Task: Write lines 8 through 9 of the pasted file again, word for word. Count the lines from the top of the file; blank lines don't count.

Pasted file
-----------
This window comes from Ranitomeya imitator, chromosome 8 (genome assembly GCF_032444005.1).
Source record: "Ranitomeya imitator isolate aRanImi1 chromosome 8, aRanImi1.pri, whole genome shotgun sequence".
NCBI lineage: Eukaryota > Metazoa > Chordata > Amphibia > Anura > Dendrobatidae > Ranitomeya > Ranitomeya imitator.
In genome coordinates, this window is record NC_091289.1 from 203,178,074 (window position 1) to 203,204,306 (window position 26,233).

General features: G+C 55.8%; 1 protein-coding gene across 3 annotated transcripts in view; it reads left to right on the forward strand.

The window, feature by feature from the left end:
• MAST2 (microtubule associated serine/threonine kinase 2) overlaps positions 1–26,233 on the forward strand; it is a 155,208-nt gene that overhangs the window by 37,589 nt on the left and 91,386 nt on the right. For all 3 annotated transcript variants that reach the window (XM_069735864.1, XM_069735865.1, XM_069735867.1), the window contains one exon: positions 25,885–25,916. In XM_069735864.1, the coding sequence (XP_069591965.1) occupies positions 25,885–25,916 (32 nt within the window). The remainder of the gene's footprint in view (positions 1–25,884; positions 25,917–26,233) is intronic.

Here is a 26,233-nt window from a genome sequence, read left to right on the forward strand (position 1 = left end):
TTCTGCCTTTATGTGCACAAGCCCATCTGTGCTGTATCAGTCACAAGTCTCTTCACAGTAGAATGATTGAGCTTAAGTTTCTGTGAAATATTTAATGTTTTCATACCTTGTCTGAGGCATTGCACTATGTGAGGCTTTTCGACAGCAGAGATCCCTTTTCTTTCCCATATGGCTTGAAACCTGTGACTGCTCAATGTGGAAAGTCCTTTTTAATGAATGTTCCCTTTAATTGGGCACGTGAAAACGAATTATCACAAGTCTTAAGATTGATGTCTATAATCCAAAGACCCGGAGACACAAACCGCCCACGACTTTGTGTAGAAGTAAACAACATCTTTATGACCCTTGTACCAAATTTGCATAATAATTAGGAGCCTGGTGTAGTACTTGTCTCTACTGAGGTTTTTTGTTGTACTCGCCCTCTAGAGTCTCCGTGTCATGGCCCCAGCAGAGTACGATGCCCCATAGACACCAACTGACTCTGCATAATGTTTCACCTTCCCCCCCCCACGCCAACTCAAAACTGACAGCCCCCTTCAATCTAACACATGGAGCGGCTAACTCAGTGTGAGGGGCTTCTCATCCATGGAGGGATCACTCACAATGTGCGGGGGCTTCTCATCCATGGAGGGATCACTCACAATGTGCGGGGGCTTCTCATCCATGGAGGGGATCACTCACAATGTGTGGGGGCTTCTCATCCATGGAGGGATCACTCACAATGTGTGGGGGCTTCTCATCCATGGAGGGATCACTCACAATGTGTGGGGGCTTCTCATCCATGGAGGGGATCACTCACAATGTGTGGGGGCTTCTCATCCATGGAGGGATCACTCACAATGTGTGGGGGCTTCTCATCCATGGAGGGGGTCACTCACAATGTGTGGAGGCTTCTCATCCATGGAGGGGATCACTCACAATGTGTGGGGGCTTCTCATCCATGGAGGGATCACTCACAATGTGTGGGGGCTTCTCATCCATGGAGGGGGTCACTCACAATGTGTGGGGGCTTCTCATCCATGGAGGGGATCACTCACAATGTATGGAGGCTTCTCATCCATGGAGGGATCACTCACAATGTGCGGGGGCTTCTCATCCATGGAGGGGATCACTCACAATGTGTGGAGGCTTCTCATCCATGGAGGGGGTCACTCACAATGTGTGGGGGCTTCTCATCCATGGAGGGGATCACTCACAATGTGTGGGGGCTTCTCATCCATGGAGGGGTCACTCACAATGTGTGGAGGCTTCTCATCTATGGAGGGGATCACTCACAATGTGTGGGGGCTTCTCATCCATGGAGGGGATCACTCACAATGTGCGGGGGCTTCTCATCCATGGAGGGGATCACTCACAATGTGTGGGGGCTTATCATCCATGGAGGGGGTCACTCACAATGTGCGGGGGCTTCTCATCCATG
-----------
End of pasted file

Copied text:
Here is a 26,233-nt window from a genome sequence, read left to right on the forward strand (position 1 = left end):
TTCTGCCTTTATGTGCACAAGCCCATCTGTGCTGTATCAGTCACAAGTCTCTTCACAGTAGAATGATTGAGCTTAAGTTTCTGTGAAATATTTAATGTTTTCATACCTTGTCTGAGGCATTGCACTATGTGAGGCTTTTCGACAGCAGAGATCCCTTTTCTTTCCCATATGGCTTGAAACCTGTGACTGCTCAATGTGGAAAGTCCTTTTTAATGAATGTTCCCTTTAATTGGGCACGTGAAAACGAATTATCACAAGTCTTAAGATTGATGTCTATAATCCAAAGACCCGGAGACACAAACCGCCCACGACTTTGTGTAGAAGTAAACAACATCTTTATGACCCTTGTACCAAATTTGCATAATAATTAGGAGCCTGGTGTAGTACTTGTCTCTACTGAGGTTTTTTGTTGTACTCGCCCTCTAGAGTCTCCGTGTCATGGCCCCAGCAGAGTACGATGCCCCATAGACACCAACTGACTCTGCATAATGTTTCACCTTCCCCCCCCCACGCCAACTCAAAACTGACAGCCCCCTTCAATCTAACACATGGAGCGGCTAACTCAGTGTGAGGGGCTTCTCATCCATGGAGGGATCACTCACAATGTGCGGGGGCTTCTCATCCATGGAGGGATCACTCACAATGTGCGGGGGCTTCTCATCCATGGAGGGGATCACTCACAATGTGTGGGGGCTTCTCATCCATGGAGGGATCACTCACAATGTGTGGGGGCTTCTCATCCATGGAGGGATCACTCACAATGTGTGGGGGCTTCTCATCCATGGAGGGGATCACTCACAATGTGTGGGGGCTTCTCATCCATGGAGGGATCACTCACAATGTGTGGGGGCTTCTCATCCATGGAGGGGGTCACTCACAATGTGTGGAGGCTTCTCATCCATGGAGGGGATCACTCACAATGTGTGGGGGCTTCTCATCCATGGAGGGATCACTCACAATGTGTGGGGGCTTCTCATCCATGGAGGGGGTCACTCACAATGTGTGGGGGCTTCTCATCCATGGAGGGGATCACTCACAATGTATGGAGGCTTCTCATCCATGGAGGGATCACTCACAATGTGCGGGGGCTTCTCATCCATGGAGGGGATCACTCACAATGTGTGGAGGCTTCTCATCCATGGAGGGGGTCACTCACAATGTGTGGGGGCTTCTCATCCATGGAGGGGATCACTCACAATGTGTGGGGGCTTCTCATCCATGGAGGGGTCACTCACAATGTGTGGAGGCTTCTCATCTATGGAGGGGATCACTCACAATGTGTGGGGGCTTCTCATCCATGGAGGGGATCACTCACAATGTGCGGGGGCTTCTCATCCATGGAGGGGATCACTCACAATGTGTGGGGGCTTATCATCCATGGAGGGGGTCACTCACAATGTGCGGGGGCTTCTCATCCATG